Where a child is born should not determine their success.
The first three years are the most rapid and critical period of development in a child’s life. They provide the greatest opportunity to set the foundation for healthy development and learning.
The Earliest Years: A Foundation for Life
The experiences that children have during their earliest years shape their brain development and the healthy development of all other systems in the body in a significant way that sets them up for lifelong success or challenges.
Leveling the Playing Field
Today, only 25% of Illinois infants and toddlers have access to licensed child care, with only 5% having access to high-quality care. Families also experience barriers accessing home visiting, early intervention and other critical prenatal-to-age 3 services.
Addressing these issues can help level the playing field for every child in Illinois, zeroing in on the root causes of disparities for children and adults throughout the state.
Only 25% of IL
infants & toddlers
have access to
1 Million New Neural Connections Every Second
The first three years of a child’s life are the most active period for establishing the brain's architecture. In fact, more than 1 million new neural connections form every second. Moreover, cardiovascular disease, diabetes and depression—three of the most common and costly conditions that account for more than $600 billion in health care expenditures in the U.S. annually—can be linked to adverse early childhood experiences.
#1 Threat to Children’s Well-being is Poverty
Poverty disproportionately impacts families with young children. Parents of infants and toddlers face many barriers to accessing income supports and employment opportunities that can lift them out of poverty, such as paid family leave, quality child care and food assistance programs.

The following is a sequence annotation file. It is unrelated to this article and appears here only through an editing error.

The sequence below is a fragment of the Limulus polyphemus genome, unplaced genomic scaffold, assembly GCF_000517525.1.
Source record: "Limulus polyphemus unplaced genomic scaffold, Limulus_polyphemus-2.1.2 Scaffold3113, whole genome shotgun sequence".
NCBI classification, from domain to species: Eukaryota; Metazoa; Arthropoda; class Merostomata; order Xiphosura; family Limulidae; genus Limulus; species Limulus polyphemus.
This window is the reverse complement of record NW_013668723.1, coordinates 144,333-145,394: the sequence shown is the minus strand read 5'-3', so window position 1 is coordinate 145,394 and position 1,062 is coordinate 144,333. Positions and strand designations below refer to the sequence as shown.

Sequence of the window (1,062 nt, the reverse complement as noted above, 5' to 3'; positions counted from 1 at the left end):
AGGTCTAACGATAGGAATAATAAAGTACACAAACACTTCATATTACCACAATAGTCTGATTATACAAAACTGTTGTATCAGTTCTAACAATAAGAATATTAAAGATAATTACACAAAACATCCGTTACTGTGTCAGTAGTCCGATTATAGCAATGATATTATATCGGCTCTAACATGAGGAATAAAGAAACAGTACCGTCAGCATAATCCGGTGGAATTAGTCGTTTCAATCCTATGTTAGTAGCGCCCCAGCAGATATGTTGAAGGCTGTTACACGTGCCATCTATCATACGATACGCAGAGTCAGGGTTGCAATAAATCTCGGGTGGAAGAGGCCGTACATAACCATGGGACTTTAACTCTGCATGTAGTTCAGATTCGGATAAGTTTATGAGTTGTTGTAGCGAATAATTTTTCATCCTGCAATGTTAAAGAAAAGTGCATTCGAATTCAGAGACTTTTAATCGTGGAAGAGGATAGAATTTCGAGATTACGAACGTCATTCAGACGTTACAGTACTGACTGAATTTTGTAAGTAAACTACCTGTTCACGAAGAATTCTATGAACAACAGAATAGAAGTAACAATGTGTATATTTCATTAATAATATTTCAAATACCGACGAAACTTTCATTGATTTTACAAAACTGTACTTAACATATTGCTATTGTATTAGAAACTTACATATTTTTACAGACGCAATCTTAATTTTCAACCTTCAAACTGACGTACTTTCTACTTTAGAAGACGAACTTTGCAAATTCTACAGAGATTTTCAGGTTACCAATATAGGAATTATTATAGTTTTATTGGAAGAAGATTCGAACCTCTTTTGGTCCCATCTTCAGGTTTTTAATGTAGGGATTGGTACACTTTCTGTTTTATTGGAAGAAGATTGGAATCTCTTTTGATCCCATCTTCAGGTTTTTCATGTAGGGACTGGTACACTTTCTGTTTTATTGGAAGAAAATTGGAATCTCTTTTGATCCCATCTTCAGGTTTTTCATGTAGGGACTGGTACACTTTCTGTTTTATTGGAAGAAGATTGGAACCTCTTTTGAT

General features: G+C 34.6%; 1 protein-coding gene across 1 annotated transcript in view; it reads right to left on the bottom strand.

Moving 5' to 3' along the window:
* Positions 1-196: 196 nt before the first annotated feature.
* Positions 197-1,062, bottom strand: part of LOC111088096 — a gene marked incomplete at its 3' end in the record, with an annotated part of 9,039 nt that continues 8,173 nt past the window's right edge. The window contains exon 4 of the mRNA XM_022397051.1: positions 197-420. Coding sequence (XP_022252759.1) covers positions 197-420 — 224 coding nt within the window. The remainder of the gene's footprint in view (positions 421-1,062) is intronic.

of early education
live in poverty
17.8% of Early Education Workers in Illinois Live in Poverty
According to a study conducted by the Center for the Study of Child Care Employment at the University of California, Berkeley, child care workers are among some of the lowest-paid professionals in the country. This workforce—which is heavily reliant on women and women of color in particular—consistently ranks in the bottom percentile of worker pay. In 2020, the median pay for a child care worker was $25,460 per year, putting a family of four that relies on an early child care salary under the federal poverty line.
Illinois Ranks 36th in Infant Mortality
Illinois ranks 36th out of 50 states and the District of Columbia in infant mortality. Although the infant mortality rate in Illinois has decreased over time, major racial and ethnic disparities persist, with the rate for infants born to non-Hispanic Black women consistently at two to three times the rate of non-Hispanic white women.